A former high-school principal in Kansas has asked a federal appeals court to review a district-court decision not to dismiss a suit against him brought by a teacher who alleged he was not hired for a job because of purported "homosexual tendencies."

In March, a federal district judge refused to throw out the case and denied most points contained in a request for a summary judgment sought on behalf of Cleofas F. Muci, who before his retirement had been principal of Wichita North High School.

Mr. Muci immediately asked the U.S. Court of Appeals for the 10th Circuit to review the decision.

The case began in 1988 when Mr. Muci declined to hire Vernon R. Jantz, a 45-year-old substitute teacher, for a new teaching slot. The principal reportedly told another faculty member that he did not hire Mr. Jantz because of the latter's alleged homosexual tendencies.

A married father of two children, Mr. Jantz later took another job with the Wichita schools, but filed a job-discrimination suit against Mr. Muci.

In ruling on Mr. Muci's bid for a summary judgment, U.S. District Judge Patrick F. Kelly declared that "discrimination on the basis of sexual orientation is invidious."

Two Arkansas school districts have agreed to consolidate into a new 4,000-student system next fall to settle a 1988 federal desegregation lawsuit.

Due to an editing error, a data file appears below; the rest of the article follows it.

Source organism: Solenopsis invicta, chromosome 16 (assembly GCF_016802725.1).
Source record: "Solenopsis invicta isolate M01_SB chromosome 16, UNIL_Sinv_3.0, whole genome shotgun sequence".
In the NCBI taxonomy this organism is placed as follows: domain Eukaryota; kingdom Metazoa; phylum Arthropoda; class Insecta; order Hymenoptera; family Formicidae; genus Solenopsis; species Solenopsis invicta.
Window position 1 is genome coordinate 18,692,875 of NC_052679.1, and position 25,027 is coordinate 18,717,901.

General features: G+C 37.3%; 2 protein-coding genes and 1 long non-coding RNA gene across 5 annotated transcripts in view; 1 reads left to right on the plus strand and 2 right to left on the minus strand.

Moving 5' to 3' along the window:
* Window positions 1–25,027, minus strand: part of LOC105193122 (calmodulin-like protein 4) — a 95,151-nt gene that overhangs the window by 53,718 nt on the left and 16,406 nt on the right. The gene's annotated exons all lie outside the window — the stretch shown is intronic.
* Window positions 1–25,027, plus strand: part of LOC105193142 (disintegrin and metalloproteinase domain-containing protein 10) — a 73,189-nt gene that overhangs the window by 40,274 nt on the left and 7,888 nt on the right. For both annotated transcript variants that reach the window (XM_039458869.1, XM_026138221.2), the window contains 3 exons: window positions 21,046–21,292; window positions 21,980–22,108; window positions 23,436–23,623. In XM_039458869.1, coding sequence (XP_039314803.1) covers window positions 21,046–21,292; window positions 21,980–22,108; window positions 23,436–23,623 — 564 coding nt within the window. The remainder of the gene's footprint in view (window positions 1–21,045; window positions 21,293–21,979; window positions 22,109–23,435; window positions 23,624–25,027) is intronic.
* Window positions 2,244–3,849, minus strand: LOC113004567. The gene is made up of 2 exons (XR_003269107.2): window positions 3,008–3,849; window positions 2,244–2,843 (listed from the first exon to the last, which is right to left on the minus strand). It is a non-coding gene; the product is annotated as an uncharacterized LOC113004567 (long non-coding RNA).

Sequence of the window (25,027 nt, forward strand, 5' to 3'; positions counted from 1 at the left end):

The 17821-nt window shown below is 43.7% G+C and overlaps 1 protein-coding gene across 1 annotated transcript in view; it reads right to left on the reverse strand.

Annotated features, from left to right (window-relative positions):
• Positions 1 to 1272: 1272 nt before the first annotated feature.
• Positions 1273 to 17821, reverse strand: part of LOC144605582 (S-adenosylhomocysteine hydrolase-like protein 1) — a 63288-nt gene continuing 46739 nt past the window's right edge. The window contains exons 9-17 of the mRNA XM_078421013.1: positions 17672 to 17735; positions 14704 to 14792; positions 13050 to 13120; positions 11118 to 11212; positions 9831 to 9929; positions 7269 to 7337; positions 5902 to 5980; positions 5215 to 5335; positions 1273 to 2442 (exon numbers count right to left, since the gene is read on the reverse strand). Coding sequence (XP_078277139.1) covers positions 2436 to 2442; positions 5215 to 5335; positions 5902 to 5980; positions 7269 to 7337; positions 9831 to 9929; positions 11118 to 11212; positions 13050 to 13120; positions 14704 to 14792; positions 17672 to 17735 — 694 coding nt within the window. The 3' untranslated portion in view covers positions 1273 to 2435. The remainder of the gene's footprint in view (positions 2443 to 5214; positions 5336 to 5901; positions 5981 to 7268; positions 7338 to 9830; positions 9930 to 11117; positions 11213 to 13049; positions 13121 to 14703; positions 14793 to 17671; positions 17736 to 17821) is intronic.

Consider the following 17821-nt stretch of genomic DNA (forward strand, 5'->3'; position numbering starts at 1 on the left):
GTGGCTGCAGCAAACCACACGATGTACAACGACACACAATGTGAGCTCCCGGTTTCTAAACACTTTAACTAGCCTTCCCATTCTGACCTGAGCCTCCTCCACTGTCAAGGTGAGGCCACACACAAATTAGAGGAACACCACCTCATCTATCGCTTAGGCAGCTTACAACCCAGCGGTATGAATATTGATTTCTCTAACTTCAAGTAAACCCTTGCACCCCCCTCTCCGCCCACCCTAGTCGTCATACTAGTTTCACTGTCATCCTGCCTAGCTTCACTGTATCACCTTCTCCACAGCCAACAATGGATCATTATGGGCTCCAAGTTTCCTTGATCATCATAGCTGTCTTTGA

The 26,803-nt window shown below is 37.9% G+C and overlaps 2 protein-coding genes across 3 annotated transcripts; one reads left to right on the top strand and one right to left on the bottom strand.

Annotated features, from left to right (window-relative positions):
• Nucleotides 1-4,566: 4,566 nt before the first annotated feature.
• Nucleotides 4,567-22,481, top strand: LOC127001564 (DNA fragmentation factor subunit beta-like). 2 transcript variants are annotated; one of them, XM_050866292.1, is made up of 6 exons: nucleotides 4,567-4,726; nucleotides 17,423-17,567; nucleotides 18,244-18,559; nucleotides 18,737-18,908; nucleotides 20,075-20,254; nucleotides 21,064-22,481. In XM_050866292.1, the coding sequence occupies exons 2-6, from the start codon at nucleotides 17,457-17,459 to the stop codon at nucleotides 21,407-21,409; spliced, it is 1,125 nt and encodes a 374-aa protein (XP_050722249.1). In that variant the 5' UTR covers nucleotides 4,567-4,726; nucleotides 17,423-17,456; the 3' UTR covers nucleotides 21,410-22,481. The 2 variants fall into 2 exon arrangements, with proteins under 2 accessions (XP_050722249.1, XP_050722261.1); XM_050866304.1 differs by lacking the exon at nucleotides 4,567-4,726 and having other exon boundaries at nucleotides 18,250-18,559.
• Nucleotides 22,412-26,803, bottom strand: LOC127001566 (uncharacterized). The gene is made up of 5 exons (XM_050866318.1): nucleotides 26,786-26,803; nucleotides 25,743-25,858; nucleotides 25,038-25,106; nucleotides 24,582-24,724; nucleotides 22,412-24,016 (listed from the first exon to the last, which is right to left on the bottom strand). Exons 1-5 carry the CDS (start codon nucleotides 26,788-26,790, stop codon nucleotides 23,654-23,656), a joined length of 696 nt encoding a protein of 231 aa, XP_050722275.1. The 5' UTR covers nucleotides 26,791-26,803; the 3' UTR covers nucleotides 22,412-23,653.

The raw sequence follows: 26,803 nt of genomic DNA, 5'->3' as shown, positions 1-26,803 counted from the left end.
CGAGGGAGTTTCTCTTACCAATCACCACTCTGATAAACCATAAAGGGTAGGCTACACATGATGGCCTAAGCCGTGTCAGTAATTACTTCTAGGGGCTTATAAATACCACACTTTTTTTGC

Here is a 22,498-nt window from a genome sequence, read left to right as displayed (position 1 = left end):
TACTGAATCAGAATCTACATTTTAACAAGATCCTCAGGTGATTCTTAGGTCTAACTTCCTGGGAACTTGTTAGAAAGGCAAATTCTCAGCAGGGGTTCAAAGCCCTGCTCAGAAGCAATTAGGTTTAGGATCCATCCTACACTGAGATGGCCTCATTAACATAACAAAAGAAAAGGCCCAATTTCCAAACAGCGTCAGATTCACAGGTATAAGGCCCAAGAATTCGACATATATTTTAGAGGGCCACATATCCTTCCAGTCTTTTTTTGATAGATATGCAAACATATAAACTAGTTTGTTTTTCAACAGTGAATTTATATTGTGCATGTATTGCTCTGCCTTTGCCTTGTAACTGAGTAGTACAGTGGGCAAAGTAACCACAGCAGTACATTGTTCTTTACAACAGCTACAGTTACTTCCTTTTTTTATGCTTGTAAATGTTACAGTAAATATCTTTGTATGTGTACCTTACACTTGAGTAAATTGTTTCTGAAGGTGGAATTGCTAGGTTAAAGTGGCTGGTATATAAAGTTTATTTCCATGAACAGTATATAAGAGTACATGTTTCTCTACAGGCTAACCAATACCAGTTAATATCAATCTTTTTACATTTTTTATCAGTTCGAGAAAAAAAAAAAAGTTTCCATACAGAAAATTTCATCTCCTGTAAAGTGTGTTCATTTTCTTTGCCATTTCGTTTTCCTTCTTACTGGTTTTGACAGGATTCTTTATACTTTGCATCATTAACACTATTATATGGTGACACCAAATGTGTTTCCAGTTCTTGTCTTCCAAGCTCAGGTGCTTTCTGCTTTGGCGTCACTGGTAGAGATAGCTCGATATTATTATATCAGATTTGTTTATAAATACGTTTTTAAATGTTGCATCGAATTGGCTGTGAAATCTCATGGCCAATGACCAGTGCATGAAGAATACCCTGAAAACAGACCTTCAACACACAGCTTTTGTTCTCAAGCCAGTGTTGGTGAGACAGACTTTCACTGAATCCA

Under the agreement, the Camden district, which is about 70 percent black, will merge with the Fairview district, which is about 75 percent white, according to Jerry Daniel, a school official.

The federal district court in which the suit had been filed is studying the final merger plans, Mr. Daniel said, and is expected to schedule a special mill-rate election to help finance the merger.

Mr. Daniel had been superintendent of the Camden schools and is now an associate superintendent of the joint district.

Elections for a new, seven-member school board to govern the district were scheduled for last week.

Mr. Daniel said the former Camden district did not oppose the consolidation, which was intended to promote racial integration as well as to merge two small districts. Fairview district officials initially opposed the merger, but dropped their objections in court action last fall, he said.

A former high-school principal in Kansas has asked a federal appeals court to review a district-court decision not to dismiss a suit against him brought by a teacher who alleged he was not hired for a job because of purported "homosexual tendencies."

In March, a district judge refused to throw out the case and denied most points of a request for a summary judgment sought on behalf of Cleofas F. Muci, who before retirement had been principal of Wichita North High School.

Mr. Muci immediately asked the U.S. Court of Appeals for the 10th Circuit to review the decision.

The case began in 1988 when Mr. Muci declined to hire Vernon R. Jantz, a 45-year-old substitute teacher, for a new teaching slot. The principal reportedly told another faculty member that he did not hire Mr. Jantz because of the latter's alleged homosexual tendencies.

A married father of two children, Mr. Jantz later took another job with the Wichita schools, but filed a job-discrimination suit against Mr. Muci.

In ruling on Mr. Muci's bid for a summary judgment, U.S. District Judge Patrick F. Kelly declared that "discrimination on the basis of sexual orientation is invidious."